Tag Archives: hyaluronic acid

Hyaluronidase; Just In Case: injectables for beginners.

15 Jun

I’m so good at rhyme. I’m just saying.

One in 5 women has interest in doing Botox, but has a billion questions, and it’s overwhelming. The inability to find the answers leaves this grey area of fear that supports a misguided rumor-mill of what Botox actually is. You can’t believe everything you read, and you certainly can’t believe everything you hear (unless I wrote it or said it. Then it is pretty much a fact).

‘The oldest and strongest emotion of mankind is fear,

and the oldest and strongest kind of fear is fear of the unknown.

-H.P. Lovecraft ( ßI wonder if his parents are from Amherst… strange name… but good quote none-the-less).

New to the World of Injectables?

Usually, the first place we go to is the internet, but when it comes to health-related issues, this is not the best place to sift through to find information without training in How To Read A Medical Article (this is an ENTIRE class, and it is REALLY hard). And unless your best friend is me… there is a lot of misinformation going around via word of mouth.

To those readers who have never done a procedure, it is all the same. It’s ALL called Botox. (That’s NOT Botox..)

 

It’s Not All Botox!

There are a lot of injectable products on the market, and the world of Botox and Fillers is doing nothing but growing. Every person has a different face and different goals with aesthetics. So it needs to be the right product for the right problem, and really only an expert can decide what that is. Since I love making charts, I made a chart of the basic differences between Botox and Fillers. That’s important to know.

***Super Important Information Chart*** for lack of a better title.

Botox (or Onobotulinum Toxin A)

Fillers

Injected into the muscle.

Injected into folds.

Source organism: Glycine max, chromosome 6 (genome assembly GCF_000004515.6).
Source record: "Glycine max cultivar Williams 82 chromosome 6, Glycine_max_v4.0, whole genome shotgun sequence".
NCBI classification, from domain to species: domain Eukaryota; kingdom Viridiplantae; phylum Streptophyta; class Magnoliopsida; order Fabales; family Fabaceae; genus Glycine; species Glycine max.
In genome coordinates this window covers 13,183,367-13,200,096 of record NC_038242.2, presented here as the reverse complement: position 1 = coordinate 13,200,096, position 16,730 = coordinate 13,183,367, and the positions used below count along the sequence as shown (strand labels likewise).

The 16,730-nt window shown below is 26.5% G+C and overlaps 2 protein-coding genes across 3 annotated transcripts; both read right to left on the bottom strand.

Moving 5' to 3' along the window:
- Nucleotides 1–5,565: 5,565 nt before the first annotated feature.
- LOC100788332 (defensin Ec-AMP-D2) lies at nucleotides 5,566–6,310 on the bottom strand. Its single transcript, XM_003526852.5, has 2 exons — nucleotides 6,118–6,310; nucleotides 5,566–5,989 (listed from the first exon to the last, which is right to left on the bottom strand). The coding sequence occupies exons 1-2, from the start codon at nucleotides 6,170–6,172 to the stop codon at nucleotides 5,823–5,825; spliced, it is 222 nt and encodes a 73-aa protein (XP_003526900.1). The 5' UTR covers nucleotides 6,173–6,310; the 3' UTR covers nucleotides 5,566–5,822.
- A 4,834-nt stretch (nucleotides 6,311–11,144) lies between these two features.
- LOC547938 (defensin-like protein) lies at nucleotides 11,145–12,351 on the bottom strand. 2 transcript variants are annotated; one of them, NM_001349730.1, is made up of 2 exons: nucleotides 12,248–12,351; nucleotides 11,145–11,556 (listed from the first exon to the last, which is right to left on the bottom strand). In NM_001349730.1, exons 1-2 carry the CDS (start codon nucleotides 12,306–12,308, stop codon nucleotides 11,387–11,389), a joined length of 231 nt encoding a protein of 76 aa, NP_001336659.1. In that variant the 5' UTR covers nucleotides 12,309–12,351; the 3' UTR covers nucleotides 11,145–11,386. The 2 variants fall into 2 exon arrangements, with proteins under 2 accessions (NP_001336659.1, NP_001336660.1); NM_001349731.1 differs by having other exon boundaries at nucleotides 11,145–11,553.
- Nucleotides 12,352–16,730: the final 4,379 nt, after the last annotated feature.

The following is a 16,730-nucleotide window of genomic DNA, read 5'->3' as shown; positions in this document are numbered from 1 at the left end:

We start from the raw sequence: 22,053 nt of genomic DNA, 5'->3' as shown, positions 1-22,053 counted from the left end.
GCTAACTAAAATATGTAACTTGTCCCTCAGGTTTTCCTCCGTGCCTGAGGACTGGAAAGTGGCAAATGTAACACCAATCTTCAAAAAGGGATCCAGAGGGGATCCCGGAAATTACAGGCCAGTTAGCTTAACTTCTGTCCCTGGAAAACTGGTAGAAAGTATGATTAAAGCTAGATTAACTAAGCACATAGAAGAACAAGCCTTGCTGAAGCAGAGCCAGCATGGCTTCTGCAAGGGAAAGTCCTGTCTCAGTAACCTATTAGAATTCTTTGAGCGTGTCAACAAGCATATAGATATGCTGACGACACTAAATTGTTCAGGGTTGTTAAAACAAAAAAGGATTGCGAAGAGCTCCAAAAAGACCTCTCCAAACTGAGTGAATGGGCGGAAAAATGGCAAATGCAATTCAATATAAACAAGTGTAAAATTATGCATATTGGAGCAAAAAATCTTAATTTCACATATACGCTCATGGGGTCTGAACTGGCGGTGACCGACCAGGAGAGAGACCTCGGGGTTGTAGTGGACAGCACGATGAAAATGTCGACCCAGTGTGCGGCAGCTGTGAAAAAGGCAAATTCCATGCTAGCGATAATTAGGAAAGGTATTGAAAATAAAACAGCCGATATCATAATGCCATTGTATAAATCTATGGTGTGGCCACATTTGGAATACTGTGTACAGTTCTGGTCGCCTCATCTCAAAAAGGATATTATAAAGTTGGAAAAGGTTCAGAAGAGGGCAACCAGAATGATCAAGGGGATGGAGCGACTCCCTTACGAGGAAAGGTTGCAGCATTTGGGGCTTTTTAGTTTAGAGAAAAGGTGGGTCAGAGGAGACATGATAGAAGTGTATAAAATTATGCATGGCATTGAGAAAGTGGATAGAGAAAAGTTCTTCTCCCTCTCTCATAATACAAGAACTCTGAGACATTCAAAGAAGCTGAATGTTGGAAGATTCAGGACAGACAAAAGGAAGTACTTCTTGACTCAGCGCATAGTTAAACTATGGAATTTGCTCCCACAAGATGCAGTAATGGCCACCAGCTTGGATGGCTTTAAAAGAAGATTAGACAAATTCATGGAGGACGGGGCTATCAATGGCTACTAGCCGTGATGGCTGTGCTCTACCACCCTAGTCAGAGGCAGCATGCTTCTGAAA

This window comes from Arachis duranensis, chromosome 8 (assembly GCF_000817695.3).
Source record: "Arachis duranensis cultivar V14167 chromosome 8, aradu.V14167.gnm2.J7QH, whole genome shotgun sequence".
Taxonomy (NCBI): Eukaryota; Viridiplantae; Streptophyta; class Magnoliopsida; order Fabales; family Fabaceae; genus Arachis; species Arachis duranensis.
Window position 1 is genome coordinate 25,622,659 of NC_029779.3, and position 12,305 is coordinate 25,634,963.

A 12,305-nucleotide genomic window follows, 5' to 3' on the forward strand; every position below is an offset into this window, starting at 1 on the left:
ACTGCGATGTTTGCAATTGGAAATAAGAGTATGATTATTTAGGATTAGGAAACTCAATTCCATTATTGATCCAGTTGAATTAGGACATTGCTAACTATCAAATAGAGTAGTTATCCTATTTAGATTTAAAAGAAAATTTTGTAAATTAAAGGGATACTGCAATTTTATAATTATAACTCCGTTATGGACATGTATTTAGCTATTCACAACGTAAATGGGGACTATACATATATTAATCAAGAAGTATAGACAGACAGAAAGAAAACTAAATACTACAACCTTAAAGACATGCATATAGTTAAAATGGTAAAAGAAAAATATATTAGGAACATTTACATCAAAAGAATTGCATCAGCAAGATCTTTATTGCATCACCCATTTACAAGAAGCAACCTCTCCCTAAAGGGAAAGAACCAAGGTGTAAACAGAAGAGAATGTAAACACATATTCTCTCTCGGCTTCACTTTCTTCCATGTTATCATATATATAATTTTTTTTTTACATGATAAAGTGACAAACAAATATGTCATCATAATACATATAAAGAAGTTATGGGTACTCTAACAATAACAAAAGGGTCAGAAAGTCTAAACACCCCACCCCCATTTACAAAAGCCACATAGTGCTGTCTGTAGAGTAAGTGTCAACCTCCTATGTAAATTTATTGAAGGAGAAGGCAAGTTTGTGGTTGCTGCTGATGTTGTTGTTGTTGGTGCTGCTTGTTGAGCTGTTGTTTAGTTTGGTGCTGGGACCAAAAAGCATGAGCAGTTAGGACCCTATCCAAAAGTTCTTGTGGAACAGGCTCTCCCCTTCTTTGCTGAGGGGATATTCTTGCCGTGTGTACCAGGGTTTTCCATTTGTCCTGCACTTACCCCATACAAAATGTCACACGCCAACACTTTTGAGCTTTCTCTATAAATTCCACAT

Causes temporary “relaxing” of the muscles into which it is injected.

Causes temporary fill of folds into which it is injected.

Does not give any volume to the face.

Gives varying degrees of volume depending on the product used, the amount of product used, and the area being treated

Goes into lines that are a result of muscle movement.

Goes into folds that are a result of gravity and bone remodeling.

Botulinum Toxin family includes Dysport, Xeomin, Reloxolin, but they all basically do the same thing (but are not interchangeable in dosage) and are injected the same way into the same place.

No one uses collagen anymore. These products are way more advanced. We’re talking Hyaluronic acid (Juvéderm, Restalyne) and Calcium Hydroxylapatite (Radiesse). Sculptra (although technically a biostimulator) is in this family as well.

Lasts 3-6 months.

Lasts 4 months – 2 years depending on the product.

Is a thin liquid when injected.

Ranges from a thick gel (Radiesse) to a thick liquid (Sculptra).

Usually doesn’t bruise.

May bruise, depending on things like the technique used for injection, the amount of product injected, the size of the needle used.

Pinches, but requires no anesthetic.

Requires both topical and local anesthetic. And even then isn’t always completely painless (depends on the area you are injecting).

As we can conclude from my awesome chart, Botox and Fillers are very different products. The left side of the chart is pretty straight forward. If the line is a result of muscle movement you can inject Botox to improve it. The Botulinum Toxin family has the same properties and effects for the most part… and 99.9% of the time you’ll be receiving Botox. It’s a household name.

Fillers on the other hand… way more confusing to the novice patient. To anyone who has never undergone an injectable procedure, they are all called “doing Botox.” But, once the decision has been made to investigate what all the hype is about, there is a very VERY steep learning curve. So where should you start then?

The Hyaluronic Acid Family

There’s a few different kinds of HA’s. Restylane, Juvéderm, and Perlene are all examples of products in the Hyaluronic Acid family. They are all very different as well. They can last from 4 months to a year (Juvéderm lasts the longest… and is currently the #1 seller of HA’s).

Hyaluronic Acid is a sugar that your body naturally makes that attracts water molecules. Everything your body naturally makes, your body also naturally breaks down. One of the best things about trying Botox and Fillers is that they don’t last, so if you decide you don’t like the result of a treatment, the good news is, it isn’t forever. Unfortunately, that is also the bad news. But for a beginner, there literally is a product that can dissolve any HA injection that is not to your liking. This is a huge positive for people who are new to fillers.

Fortunately for me, I’ve never had to use Vitrase. My policy on filler removal has always been to wait two weeks post injection and to re-evaluate the area. Swelling can last about two weeks, and I like to take this into consideration as well as the initial “shock factor” some people can experience.